Тhe Sordid State of Apple’s Notifications
You used to be able to quit an application on a Mac and that would silence notifications from that application.
This led to effortless customization. If I wanted to work on something, I’d only have the applications open that I needed, closing anything that sends distracting notifications.
The mental model is simple enough to master in seconds. While I’m casually browsing the web, keep apps open that I wouldn’t mind getting notifications from. Close stuff when I need to focus.
iPhones and iPads complicated matters because applications don’t fully close, and in many cases, the primary entry point to apps is via notifications.
Mobile devices used to have a hard on/off switch for notifications. You’d flip it on and there would be no incoming notifications. Period.
But then it starting getting more complicated. Apple added focus modes, which seemed like a great idea, at first. As a “smart” version of the original Do Not Disturb setting, I could set a filter to get important notifications and look at the rest later. Instead this destroyed the entire concept of Do Not Disturb.
Now when I look at my phone or iPad this is what I see:
At least I don’t see a preview of this flash across my screen, but I still see this each time I pick up my phone, even if it’s just to check the time. This is really the worst way to handle this. Now I know I have a notification, but can’t see it. If I ignore it, it’s still gnawing at the back of my mind and distracting me even more than if I had just seen the actual notification.
If you get really good at manipulating your device just right, you won’t trigger the notification center when unlocking your phone. But that’s not really the point. It’s become harder to control your own device.
As far as I can tell, there’s no way to turn these off or go back to the old way of having Do Not Disturb mode literally turning off notifications until you turned them back on.
Things are getting worse on the Mac. Quitting the Messages app no longer turns off notifications. Before if I wanted to focus on work or knew I’d be working together with someone, I’d simply quit my messaging apps. Now I’ll still get notifications from Messages regardless.
Despite a lot of cosmetic customization features, we’re losing control over the devices we own. Today it’s harder to have my device display what I want it to display to than it was a few years ago.
There are workarounds, but they are all complex. You can schedule notifications, create automatically shifting focus modes, set up filters and endless fiddling. And then you realize you still didn’t set it up right. That’s all a far cry from it just works.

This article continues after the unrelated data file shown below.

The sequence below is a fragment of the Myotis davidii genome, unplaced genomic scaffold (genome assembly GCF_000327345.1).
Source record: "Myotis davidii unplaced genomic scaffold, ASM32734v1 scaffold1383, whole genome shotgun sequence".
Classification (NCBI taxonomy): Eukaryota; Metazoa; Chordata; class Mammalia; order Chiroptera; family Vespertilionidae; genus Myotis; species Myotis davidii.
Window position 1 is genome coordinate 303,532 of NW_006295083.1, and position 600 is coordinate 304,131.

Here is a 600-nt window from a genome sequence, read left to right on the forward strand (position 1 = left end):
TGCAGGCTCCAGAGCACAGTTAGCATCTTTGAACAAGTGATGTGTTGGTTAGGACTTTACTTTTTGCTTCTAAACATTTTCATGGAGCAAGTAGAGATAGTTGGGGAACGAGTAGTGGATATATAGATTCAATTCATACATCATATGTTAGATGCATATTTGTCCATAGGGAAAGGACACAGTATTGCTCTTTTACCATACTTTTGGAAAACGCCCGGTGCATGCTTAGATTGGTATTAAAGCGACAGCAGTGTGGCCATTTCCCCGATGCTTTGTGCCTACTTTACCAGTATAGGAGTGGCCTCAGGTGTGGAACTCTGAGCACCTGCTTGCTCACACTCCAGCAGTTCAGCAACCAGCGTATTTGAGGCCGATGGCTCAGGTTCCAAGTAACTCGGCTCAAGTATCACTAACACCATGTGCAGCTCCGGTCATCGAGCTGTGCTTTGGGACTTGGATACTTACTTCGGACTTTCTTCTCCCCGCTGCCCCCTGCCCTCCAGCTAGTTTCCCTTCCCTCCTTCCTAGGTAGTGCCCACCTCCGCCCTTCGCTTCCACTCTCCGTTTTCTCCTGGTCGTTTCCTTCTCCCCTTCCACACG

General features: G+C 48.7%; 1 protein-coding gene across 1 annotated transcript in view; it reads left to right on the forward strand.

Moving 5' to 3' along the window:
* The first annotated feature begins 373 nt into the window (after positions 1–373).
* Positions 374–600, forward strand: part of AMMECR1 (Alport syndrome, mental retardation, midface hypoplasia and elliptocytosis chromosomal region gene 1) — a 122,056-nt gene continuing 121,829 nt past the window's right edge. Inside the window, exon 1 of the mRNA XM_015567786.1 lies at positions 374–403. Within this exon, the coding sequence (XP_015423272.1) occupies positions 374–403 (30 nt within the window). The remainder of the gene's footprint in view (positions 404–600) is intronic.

The fundamental design flaw
Apple went wrong by abandoning progressive enhancement. Had Apple kept the original Do Not Disturb intact and then added additional focus modes, there would be no issue. Those who wanted a blunt yet simple tool would turn on Do Not Disturb as needed and not have bothered with the rest. The power users would have have geeked out with all the custom filters and automations.
Likewise, there should have been a way to opt in to “show me notifications even when this application isn’t open”. Some people would find this genuinely useful. Others not so much
Apple use to excel at progressive enhancement — with dedicated power users and casual non-techies equally enjoying their Apple devices. Now I see power users and those who sort of go with the flow of devices they tolerate.
How we got here
Discerning motives is a questionable enterprise, but it’s worth at least discussing general trends that may have caused the current state of affairs. It could ultimately be nothing as well. When Apple dives in on something new, they tend to either nail it or belly flop.
- As much as Apple doesn’t monetize engagement like Facebook and Google, making phones more addictive does help Apple’s bottom line. Apple doesn’t really care whether you want a new iPhone so you can post pictures to Instagram or share them via iCloud.
- The tech-bro culture can’t fathom that regular people don’t time block every second of the day in a way that fits nicely into Apple’s focus modes. The fact that the focus modes are inherently leaky is because tech-bros want them to. Having a focus mode turned on and visible to the world is more important than actually silencing notifications.
- Grueling release schedules force design teams to work too quickly, thereby churning out half baked ideas.
- Over-designing and over-engineering are rewarded within the corporate culture. A subtle progressive enhancement doesn’t make a splash in a marketing key note as much as a brand new™ widget, even if the subtle design is actually superior.
Why it matters to me
This goes beyond how Apple typically releases beta products. I’ve grown increasingly convinced that the constant notifications from our devices are affecting us in unforeseen and profound ways.
An alarming blog post about attention span has been making the rounds. It’s a long slog but worth the read.
I’m not so sure the answer entirely lies in abandoning our devices altogether or switching on airplane mode for much of the day. My iPad’s a useful tool. I do a lot of reading on it, plus plenty of note taking. I often write, or at least sketch out ideas, with just a pen and paper, but I often need my phone to look something up or reference a note. I should be able to have connectivity without a barrage of notifications.
After the first day or two of silencing most notifications, you kind of forget that they exist. Instead there’s a feeling of “ah yeah, time to check what’s going on” a few times a day. And I find that friends don’t really notice whether you respond a few hours later to a random text instead.
That’s why I don’t think this is an unrealistic pipe dream to have our devices working for us, under our control. And once that happens, we’ll all be just a little bit happier.